Fast forward now, to April, 2008 – last week. Eleven Canadians, most from Holy Trinity Parish, stopped by to visit Miss Ivy. When we arrived, there was a friend sitting at the edge of her bed. The room was small, and our group stood, shoulder to shoulder, around her bed. Jamaica’s a humid country, and the room smelled musty. If there were windows, they must have been covered, because the room was dark despite the bright sunshine outside. Miss Ivy was now blind in addition to being paralyzed.
We each greeted her. “Hi Miss Ivy, how are you?” “I’m fine, thanks be to God.” Each time she was asked the question, her answer was the same: “I’m fine, thanks be to God.”
Sister Connie had asked us to pray with her, so we asked if she would pray with us. None of us were prepared for what happened. Miss Ivy broke into spontaneous prayer – her arms raised and her blind eyes looking to the heavens – her fingers were moving constantly, as if she were stroking the robes of Jesus. Occasionally, she broke into song – her voice was not strong, but it was clear and full of joy.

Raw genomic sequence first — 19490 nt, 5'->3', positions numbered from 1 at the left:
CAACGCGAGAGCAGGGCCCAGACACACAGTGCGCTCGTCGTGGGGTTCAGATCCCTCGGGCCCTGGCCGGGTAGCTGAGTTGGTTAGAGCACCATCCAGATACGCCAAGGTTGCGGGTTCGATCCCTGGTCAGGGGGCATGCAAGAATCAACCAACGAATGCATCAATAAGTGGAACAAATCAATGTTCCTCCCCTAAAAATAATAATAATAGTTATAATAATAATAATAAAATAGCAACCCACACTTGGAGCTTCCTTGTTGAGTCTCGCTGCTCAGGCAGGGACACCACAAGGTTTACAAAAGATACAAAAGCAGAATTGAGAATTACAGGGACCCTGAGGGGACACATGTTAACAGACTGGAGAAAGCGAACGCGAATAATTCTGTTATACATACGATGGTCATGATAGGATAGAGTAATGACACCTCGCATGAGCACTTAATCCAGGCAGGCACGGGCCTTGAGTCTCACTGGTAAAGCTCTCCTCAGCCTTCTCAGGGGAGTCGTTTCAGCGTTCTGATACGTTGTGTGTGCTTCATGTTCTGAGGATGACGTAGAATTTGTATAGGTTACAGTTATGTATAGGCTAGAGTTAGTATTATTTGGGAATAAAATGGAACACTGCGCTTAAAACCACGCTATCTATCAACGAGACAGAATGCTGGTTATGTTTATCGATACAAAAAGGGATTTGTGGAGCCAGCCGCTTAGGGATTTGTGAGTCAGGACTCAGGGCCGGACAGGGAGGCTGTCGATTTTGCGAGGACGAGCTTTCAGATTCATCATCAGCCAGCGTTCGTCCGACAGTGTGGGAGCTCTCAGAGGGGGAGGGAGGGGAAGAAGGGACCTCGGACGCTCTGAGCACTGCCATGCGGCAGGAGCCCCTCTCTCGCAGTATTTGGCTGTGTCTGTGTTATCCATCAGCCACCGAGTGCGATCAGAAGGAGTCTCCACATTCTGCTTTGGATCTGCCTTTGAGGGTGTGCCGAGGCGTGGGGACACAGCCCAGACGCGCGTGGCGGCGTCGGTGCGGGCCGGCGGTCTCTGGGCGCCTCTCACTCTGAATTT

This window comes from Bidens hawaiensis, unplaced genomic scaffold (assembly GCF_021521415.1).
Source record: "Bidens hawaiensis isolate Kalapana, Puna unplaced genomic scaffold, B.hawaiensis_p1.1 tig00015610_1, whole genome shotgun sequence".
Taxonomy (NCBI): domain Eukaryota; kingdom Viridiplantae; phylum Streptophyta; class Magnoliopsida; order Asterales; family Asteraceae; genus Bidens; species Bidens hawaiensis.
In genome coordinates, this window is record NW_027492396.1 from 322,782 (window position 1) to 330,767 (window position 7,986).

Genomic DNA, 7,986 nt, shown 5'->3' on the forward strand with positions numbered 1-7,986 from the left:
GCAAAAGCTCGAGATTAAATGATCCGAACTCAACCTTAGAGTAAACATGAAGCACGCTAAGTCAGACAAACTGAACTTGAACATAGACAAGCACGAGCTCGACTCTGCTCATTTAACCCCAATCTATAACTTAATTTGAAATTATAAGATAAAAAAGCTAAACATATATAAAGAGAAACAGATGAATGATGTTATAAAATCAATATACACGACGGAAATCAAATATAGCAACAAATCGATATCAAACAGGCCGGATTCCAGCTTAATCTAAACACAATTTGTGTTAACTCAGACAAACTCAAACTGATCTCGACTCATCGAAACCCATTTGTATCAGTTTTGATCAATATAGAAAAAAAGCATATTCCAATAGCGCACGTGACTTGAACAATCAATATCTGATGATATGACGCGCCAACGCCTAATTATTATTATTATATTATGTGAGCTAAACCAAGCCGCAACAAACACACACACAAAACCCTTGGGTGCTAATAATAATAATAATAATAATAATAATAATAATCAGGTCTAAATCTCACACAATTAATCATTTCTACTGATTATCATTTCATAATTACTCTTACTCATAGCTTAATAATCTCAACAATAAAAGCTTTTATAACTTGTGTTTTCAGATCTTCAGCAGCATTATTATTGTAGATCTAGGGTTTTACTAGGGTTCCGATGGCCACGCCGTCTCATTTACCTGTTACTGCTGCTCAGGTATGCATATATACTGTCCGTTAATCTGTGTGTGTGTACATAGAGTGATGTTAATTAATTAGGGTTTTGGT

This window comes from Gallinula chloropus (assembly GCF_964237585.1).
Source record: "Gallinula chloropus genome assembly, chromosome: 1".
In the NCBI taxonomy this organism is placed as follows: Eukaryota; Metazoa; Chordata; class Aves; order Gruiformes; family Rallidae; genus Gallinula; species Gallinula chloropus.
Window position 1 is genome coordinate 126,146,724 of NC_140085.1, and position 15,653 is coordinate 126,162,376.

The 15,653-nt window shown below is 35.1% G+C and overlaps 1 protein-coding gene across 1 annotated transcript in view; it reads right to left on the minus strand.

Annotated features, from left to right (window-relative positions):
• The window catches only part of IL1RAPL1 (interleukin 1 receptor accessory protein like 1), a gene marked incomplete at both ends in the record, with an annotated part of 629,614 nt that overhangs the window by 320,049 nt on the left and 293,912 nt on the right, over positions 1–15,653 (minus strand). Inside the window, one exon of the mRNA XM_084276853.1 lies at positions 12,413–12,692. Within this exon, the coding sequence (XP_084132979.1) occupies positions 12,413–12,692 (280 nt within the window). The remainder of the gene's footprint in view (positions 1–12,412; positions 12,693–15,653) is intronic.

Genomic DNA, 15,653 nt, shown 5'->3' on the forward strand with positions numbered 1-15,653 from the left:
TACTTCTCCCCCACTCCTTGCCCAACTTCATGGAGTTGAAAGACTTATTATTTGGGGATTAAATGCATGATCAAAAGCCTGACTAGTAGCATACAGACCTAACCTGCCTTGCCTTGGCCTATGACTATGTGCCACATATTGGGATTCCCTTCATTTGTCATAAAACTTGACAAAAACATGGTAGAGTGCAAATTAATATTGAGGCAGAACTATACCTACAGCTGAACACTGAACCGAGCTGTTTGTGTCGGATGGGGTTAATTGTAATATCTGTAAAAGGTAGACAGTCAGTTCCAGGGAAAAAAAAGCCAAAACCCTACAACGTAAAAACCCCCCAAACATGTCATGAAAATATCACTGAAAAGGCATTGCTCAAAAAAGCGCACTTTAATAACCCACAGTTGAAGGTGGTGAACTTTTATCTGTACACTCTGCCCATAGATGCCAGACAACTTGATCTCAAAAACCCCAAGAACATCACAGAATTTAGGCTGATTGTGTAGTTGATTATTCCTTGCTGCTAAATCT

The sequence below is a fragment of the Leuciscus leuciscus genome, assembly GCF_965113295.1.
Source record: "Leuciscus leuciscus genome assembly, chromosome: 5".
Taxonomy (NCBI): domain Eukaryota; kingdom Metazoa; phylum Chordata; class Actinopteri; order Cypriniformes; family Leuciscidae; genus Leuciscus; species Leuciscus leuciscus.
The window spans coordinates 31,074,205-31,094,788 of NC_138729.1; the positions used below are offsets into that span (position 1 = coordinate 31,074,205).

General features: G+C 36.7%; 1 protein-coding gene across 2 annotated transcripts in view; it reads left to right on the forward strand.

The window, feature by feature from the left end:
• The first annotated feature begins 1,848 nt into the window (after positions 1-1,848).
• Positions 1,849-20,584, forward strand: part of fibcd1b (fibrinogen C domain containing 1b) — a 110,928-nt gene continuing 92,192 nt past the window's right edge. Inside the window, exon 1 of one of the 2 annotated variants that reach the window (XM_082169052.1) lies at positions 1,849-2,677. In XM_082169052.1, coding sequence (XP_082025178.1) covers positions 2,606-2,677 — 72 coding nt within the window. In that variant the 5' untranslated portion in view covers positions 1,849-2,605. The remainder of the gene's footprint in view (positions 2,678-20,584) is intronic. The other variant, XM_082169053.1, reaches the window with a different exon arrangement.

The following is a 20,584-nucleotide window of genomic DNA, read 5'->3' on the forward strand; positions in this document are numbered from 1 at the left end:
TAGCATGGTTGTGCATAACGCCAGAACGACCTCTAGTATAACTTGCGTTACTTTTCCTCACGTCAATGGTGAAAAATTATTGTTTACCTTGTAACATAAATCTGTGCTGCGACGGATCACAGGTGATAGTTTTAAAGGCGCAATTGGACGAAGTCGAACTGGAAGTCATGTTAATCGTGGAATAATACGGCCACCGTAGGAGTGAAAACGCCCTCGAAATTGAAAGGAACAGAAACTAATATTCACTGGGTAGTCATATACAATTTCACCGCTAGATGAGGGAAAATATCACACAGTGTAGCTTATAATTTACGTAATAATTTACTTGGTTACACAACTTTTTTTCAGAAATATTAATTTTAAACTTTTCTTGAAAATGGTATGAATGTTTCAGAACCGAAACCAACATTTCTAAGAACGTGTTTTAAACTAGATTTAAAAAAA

Now I know how difficult it is to come up with prayers spontaneously, but the words flowed effortlessly from Miss Ivy. They flowed from the depths of her soul – from her Spirit. This amazing woman whose life had been so difficult – even by Jamaican standards – could have been bitter – angry at God and the world – and yet her prayer was a prayer of thanksgiving for the many blessing she had received. This amazing woman who had every right to be absorbed by her own hardships prayed only for us as we stood in the humble room where she had laid, day and night, for nearly 30 years.
This is the Holy Spirit! In the midst of poverty, physical handicaps, and blindness – Miss Ivy was able to see God alive and active in her life. Coming from a world where we keep score with money and possessions, we were captivated by this humble woman who lived in what we would call total and abject poverty. Yet we knew that we were in the presence of the Spirit of God.
As we left Miss Ivy’s room, we each said goodbye. She took our hands – stroked them – and kissed them.
We received the Holy Spirit.